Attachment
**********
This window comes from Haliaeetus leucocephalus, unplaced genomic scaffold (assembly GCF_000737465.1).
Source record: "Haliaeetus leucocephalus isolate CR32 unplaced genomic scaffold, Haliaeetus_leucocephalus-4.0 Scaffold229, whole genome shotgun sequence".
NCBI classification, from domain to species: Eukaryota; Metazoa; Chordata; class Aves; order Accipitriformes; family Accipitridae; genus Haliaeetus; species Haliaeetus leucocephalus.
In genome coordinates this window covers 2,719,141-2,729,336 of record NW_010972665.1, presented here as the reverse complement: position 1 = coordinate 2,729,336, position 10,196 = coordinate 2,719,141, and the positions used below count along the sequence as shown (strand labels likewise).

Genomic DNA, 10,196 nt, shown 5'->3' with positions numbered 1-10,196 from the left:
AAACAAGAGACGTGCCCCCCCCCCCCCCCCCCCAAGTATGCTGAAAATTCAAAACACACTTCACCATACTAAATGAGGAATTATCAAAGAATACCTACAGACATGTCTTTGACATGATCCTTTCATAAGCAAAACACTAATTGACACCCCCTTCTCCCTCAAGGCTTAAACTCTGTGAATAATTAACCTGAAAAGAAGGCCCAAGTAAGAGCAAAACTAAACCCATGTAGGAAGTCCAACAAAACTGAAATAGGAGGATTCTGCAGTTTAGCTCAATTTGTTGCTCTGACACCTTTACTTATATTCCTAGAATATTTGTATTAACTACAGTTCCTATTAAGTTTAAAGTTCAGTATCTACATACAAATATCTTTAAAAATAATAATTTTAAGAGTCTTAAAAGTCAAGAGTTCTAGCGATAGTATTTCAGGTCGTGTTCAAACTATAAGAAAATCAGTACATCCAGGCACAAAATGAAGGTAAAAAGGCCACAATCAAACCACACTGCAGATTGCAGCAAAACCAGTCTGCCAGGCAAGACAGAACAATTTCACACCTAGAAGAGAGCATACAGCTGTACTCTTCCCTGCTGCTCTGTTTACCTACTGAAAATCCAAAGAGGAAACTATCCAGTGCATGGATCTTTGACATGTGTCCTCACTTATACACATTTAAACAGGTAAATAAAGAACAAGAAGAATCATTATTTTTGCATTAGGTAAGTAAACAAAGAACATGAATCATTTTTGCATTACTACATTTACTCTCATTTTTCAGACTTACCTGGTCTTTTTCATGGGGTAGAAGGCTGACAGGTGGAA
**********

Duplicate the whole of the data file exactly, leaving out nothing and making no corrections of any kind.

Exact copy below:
This window comes from Haliaeetus leucocephalus, unplaced genomic scaffold (assembly GCF_000737465.1).
Source record: "Haliaeetus leucocephalus isolate CR32 unplaced genomic scaffold, Haliaeetus_leucocephalus-4.0 Scaffold229, whole genome shotgun sequence".
NCBI classification, from domain to species: Eukaryota; Metazoa; Chordata; class Aves; order Accipitriformes; family Accipitridae; genus Haliaeetus; species Haliaeetus leucocephalus.
In genome coordinates this window covers 2,719,141-2,729,336 of record NW_010972665.1, presented here as the reverse complement: position 1 = coordinate 2,729,336, position 10,196 = coordinate 2,719,141, and the positions used below count along the sequence as shown (strand labels likewise).

Genomic DNA, 10,196 nt, shown 5'->3' with positions numbered 1-10,196 from the left:
AAACAAGAGACGTGCCCCCCCCCCCCCCCCCCCAAGTATGCTGAAAATTCAAAACACACTTCACCATACTAAATGAGGAATTATCAAAGAATACCTACAGACATGTCTTTGACATGATCCTTTCATAAGCAAAACACTAATTGACACCCCCTTCTCCCTCAAGGCTTAAACTCTGTGAATAATTAACCTGAAAAGAAGGCCCAAGTAAGAGCAAAACTAAACCCATGTAGGAAGTCCAACAAAACTGAAATAGGAGGATTCTGCAGTTTAGCTCAATTTGTTGCTCTGACACCTTTACTTATATTCCTAGAATATTTGTATTAACTACAGTTCCTATTAAGTTTAAAGTTCAGTATCTACATACAAATATCTTTAAAAATAATAATTTTAAGAGTCTTAAAAGTCAAGAGTTCTAGCGATAGTATTTCAGGTCGTGTTCAAACTATAAGAAAATCAGTACATCCAGGCACAAAATGAAGGTAAAAAGGCCACAATCAAACCACACTGCAGATTGCAGCAAAACCAGTCTGCCAGGCAAGACAGAACAATTTCACACCTAGAAGAGAGCATACAGCTGTACTCTTCCCTGCTGCTCTGTTTACCTACTGAAAATCCAAAGAGGAAACTATCCAGTGCATGGATCTTTGACATGTGTCCTCACTTATACACATTTAAACAGGTAAATAAAGAACAAGAAGAATCATTATTTTTGCATTAGGTAAGTAAACAAAGAACATGAATCATTTTTGCATTACTACATTTACTCTCATTTTTCAGACTTACCTGGTCTTTTTCATGGGGTAGAAGGCTGACAGGTGGAA